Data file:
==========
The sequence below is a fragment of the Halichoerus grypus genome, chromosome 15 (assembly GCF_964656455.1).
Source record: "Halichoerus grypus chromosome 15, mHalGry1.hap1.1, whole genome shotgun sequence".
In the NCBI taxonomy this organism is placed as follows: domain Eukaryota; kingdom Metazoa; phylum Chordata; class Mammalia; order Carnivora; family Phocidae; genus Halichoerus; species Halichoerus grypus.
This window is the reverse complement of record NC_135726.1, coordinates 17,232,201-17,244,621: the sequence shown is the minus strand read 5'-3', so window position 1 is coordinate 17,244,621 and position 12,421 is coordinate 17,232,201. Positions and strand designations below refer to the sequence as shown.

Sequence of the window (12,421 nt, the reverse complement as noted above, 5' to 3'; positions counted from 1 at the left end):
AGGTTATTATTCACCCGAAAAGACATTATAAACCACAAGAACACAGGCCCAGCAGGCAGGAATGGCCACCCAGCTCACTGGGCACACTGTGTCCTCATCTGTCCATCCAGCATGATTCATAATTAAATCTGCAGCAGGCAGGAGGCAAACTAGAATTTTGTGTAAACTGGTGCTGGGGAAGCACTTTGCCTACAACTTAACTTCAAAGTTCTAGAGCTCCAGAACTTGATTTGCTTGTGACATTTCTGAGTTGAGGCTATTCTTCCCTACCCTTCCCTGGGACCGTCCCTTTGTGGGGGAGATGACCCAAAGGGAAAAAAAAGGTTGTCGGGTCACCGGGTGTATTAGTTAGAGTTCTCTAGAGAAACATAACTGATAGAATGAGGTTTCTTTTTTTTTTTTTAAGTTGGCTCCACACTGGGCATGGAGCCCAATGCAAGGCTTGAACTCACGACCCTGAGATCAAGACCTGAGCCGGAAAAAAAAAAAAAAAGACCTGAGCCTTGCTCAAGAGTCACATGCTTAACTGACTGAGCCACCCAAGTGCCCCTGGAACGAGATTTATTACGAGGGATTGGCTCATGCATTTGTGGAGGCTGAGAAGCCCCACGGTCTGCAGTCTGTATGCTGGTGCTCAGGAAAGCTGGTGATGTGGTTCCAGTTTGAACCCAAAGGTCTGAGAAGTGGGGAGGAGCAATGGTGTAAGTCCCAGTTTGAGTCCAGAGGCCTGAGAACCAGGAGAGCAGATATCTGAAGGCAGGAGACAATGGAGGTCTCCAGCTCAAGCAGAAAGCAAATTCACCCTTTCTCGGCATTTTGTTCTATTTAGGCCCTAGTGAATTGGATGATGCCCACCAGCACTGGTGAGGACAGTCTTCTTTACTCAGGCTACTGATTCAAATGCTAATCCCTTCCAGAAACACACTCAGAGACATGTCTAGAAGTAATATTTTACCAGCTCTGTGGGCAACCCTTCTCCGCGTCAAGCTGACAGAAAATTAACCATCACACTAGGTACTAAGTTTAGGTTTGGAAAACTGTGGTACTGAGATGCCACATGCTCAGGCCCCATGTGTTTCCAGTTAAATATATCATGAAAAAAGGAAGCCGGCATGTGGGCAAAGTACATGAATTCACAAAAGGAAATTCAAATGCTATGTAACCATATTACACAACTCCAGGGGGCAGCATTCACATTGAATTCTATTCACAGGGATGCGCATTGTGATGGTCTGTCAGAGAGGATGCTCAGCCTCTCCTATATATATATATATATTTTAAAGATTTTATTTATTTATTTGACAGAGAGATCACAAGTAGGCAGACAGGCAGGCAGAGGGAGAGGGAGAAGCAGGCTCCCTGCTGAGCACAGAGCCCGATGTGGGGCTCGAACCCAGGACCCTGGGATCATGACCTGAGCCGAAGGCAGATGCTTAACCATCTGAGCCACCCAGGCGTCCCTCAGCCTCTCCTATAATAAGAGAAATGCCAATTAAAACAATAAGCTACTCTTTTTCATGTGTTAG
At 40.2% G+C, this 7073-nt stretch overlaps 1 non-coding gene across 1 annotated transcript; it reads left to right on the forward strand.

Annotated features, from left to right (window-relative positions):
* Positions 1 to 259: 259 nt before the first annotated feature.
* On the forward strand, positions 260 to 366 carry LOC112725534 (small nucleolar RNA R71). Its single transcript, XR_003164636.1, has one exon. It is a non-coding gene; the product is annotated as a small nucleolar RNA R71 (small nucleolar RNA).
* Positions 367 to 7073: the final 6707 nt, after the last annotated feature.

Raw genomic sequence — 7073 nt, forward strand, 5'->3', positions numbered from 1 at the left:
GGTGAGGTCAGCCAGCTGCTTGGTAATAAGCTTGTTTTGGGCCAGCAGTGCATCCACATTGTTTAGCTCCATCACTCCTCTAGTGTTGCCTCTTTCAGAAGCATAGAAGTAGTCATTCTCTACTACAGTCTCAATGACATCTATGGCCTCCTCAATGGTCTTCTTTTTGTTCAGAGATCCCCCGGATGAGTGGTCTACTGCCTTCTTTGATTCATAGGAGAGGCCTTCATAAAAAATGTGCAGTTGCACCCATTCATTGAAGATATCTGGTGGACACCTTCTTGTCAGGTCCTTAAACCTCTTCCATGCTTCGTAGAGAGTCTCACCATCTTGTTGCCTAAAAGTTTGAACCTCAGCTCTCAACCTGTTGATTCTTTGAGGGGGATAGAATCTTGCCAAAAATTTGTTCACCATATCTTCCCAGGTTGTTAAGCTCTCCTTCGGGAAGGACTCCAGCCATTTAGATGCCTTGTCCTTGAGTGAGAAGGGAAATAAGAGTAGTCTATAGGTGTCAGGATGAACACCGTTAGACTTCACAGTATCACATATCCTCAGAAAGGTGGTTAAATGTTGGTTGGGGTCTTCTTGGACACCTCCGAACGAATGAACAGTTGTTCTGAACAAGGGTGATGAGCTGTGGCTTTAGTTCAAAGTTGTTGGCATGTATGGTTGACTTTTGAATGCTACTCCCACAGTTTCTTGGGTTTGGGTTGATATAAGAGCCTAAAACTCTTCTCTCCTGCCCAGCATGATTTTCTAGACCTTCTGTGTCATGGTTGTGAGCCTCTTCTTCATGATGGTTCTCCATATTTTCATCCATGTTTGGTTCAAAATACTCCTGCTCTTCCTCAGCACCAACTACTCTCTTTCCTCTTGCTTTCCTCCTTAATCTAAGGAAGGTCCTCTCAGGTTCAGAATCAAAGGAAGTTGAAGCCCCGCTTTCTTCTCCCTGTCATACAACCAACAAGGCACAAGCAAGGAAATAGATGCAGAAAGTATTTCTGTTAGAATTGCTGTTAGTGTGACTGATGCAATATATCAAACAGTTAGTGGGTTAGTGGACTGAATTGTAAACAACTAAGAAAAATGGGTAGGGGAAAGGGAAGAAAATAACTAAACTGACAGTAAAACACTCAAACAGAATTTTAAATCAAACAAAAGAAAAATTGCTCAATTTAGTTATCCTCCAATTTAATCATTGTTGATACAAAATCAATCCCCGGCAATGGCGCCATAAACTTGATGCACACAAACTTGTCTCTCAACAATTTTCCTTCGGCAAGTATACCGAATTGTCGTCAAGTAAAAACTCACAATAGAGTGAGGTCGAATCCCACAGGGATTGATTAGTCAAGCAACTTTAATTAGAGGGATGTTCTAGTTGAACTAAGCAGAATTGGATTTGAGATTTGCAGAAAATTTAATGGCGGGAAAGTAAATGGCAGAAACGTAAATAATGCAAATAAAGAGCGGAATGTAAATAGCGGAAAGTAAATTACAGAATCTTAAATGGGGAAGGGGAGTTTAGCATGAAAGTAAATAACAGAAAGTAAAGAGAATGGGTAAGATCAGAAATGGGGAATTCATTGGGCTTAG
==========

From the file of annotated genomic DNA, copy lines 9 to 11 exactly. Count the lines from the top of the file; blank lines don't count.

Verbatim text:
* Positions 1 to 259: 259 nt before the first annotated feature.
* On the forward strand, positions 260 to 366 carry LOC112725534 (small nucleolar RNA R71). Its single transcript, XR_003164636.1, has one exon. It is a non-coding gene; the product is annotated as a small nucleolar RNA R71 (small nucleolar RNA).
* Positions 367 to 7073: the final 6707 nt, after the last annotated feature.